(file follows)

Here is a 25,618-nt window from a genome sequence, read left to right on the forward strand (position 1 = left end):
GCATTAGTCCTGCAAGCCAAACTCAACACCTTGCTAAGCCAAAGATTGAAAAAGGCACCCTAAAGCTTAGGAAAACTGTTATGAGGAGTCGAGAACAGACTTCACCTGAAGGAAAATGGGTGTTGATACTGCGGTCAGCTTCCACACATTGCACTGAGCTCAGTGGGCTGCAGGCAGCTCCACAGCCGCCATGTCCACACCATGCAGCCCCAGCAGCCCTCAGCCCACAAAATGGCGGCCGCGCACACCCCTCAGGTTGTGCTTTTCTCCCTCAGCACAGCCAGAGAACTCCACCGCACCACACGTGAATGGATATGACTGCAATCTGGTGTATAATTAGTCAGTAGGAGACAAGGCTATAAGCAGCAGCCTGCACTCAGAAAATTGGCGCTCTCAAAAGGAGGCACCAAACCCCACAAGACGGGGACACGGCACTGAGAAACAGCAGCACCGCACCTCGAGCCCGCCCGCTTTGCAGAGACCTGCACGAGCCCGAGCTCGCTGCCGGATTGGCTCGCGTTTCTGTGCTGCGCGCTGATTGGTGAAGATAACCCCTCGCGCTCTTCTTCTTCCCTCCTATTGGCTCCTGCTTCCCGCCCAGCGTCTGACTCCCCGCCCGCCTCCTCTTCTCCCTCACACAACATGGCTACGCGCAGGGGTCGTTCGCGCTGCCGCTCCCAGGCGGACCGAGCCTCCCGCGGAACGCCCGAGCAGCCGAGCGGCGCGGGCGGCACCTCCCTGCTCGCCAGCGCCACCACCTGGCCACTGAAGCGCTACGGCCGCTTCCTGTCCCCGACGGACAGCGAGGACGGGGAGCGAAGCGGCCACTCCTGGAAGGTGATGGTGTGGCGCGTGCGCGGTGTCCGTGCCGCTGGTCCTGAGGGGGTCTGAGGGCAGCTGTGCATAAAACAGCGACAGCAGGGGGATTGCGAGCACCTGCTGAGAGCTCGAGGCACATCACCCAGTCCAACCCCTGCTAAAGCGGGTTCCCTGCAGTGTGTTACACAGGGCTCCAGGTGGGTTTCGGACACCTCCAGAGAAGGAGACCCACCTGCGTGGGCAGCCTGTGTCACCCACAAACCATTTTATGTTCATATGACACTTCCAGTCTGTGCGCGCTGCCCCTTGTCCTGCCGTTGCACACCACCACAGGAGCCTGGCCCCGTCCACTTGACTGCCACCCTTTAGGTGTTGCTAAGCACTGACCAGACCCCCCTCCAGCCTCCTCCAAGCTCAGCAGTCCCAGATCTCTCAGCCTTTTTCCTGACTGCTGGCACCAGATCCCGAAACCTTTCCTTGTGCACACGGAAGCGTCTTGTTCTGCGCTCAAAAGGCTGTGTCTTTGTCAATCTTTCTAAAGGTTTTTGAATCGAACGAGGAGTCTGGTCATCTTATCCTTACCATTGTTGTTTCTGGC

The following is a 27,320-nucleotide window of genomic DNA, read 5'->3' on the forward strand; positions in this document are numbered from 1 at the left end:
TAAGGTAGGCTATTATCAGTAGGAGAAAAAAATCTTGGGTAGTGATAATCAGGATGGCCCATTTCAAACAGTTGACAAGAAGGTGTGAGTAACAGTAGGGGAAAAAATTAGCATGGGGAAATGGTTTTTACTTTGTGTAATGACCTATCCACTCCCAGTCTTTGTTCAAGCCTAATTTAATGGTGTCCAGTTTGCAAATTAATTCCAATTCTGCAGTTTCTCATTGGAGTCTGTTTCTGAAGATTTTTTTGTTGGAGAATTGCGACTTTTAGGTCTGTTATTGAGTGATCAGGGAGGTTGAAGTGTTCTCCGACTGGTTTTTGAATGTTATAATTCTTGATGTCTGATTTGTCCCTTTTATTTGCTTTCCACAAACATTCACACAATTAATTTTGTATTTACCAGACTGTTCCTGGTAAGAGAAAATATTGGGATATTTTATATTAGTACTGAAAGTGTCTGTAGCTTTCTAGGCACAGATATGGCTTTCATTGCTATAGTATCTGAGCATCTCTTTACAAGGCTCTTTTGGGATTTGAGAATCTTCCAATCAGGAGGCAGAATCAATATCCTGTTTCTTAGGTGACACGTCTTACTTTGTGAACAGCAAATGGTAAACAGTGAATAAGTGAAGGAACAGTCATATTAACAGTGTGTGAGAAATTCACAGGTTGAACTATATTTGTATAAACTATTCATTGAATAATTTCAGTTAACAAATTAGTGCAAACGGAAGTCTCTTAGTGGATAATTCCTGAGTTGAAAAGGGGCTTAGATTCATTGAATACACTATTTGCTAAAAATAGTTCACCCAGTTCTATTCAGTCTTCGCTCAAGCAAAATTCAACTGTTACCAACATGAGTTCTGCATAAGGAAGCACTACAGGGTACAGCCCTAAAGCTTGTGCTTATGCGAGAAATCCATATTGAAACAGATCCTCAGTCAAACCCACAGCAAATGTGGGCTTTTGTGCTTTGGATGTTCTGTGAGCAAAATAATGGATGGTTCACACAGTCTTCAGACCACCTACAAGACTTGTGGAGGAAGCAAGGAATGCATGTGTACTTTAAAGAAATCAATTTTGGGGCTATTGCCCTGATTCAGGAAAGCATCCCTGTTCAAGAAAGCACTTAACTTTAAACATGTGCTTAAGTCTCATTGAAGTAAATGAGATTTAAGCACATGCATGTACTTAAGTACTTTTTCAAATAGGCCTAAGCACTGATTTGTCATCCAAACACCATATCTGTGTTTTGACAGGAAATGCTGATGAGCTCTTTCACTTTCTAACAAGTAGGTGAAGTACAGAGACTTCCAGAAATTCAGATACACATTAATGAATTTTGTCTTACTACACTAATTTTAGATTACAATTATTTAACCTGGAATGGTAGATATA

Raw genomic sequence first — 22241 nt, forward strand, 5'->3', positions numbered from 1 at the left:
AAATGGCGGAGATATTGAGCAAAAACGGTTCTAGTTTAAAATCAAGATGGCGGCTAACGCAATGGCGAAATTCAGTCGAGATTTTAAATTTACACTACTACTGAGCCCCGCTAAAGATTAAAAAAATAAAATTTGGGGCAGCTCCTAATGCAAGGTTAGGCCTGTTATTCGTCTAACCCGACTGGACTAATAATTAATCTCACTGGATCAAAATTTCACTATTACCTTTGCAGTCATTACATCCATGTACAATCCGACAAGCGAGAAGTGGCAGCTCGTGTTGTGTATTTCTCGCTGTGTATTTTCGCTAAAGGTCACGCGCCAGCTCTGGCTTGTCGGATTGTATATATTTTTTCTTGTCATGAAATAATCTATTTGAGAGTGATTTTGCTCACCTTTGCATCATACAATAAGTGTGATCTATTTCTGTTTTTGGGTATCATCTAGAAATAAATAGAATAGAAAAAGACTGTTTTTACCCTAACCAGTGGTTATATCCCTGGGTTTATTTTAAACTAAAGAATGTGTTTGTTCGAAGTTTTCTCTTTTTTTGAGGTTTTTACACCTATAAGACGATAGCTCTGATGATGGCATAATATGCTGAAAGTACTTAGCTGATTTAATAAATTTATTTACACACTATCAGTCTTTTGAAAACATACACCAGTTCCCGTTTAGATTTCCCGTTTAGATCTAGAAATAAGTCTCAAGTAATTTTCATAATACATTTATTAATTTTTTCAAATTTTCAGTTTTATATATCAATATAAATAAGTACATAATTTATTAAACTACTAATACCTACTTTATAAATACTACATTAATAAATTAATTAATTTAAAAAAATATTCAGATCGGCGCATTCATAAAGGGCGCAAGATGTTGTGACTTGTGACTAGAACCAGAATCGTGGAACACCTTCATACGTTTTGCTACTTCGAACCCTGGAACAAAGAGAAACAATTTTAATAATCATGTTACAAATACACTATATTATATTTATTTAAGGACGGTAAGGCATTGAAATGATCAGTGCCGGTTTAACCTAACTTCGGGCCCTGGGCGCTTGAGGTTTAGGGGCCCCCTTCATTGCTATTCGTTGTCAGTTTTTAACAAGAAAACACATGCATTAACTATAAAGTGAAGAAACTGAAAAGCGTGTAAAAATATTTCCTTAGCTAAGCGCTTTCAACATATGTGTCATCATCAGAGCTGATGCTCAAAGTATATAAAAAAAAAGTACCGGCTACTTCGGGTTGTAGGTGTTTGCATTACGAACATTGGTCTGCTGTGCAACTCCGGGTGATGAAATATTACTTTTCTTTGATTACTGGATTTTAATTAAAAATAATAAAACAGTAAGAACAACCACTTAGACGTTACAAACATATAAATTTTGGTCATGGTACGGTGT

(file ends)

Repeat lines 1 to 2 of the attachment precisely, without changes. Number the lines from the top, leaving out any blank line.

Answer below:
Here is a 25,618-nt window from a genome sequence, read left to right on the forward strand (position 1 = left end):
GCATTAGTCCTGCAAGCCAAACTCAACACCTTGCTAAGCCAAAGATTGAAAAAGGCACCCTAAAGCTTAGGAAAACTGTTATGAGGAGTCGAGAACAGACTTCACCTGAAGGAAAATGGGTGTTGATACTGCGGTCAGCTTCCACACATTGCACTGAGCTCAGTGGGCTGCAGGCAGCTCCACAGCCGCCATGTCCACACCATGCAGCCCCAGCAGCCCTCAGCCCACAAAATGGCGGCCGCGCACACCCCTCAGGTTGTGCTTTTCTCCCTCAGCACAGCCAGAGAACTCCACCGCACCACACGTGAATGGATATGACTGCAATCTGGTGTATAATTAGTCAGTAGGAGACAAGGCTATAAGCAGCAGCCTGCACTCAGAAAATTGGCGCTCTCAAAAGGAGGCACCAAACCCCACAAGACGGGGACACGGCACTGAGAAACAGCAGCACCGCACCTCGAGCCCGCCCGCTTTGCAGAGACCTGCACGAGCCCGAGCTCGCTGCCGGATTGGCTCGCGTTTCTGTGCTGCGCGCTGATTGGTGAAGATAACCCCTCGCGCTCTTCTTCTTCCCTCCTATTGGCTCCTGCTTCCCGCCCAGCGTCTGACTCCCCGCCCGCCTCCTCTTCTCCCTCACACAACATGGCTACGCGCAGGGGTCGTTCGCGCTGCCGCTCCCAGGCGGACCGAGCCTCCCGCGGAACGCCCGAGCAGCCGAGCGGCGCGGGCGGCACCTCCCTGCTCGCCAGCGCCACCACCTGGCCACTGAAGCGCTACGGCCGCTTCCTGTCCCCGACGGACAGCGAGGACGGGGAGCGAAGCGGCCACTCCTGGAAGGTGATGGTGTGGCGCGTGCGCGGTGTCCGTGCCGCTGGTCCTGAGGGGGTCTGAGGGCAGCTGTGCATAAAACAGCGACAGCAGGGGGATTGCGAGCACCTGCTGAGAGCTCGAGGCACATCACCCAGTCCAACCCCTGCTAAAGCGGGTTCCCTGCAGTGTGTTACACAGGGCTCCAGGTGGGTTTCGGACACCTCCAGAGAAGGAGACCCACCTGCGTGGGCAGCCTGTGTCACCCACAAACCATTTTATGTTCATATGACACTTCCAGTCTGTGCGCGCTGCCCCTTGTCCTGCCGTTGCACACCACCACAGGAGCCTGGCCCCGTCCACTTGACTGCCACCCTTTAGGTGTTGCTAAGCACTGACCAGACCCCCCTCCAGCCTCCTCCAAGCTCAGCAGTCCCAGATCTCTCAGCCTTTTTCCTGACTGCTGGCACCAGATCCCGAAACCTTTCCTTGTGCACACGGAAGCGTCTTGTTCTGCGCTCAAAAGGCTGTGTCTTTGTCAATCTTTCTAAAGGTTTTTGAATCGAACGAGGAGTCTGGTCATCTTATCCTTACCATTGTTGTTTCTGGC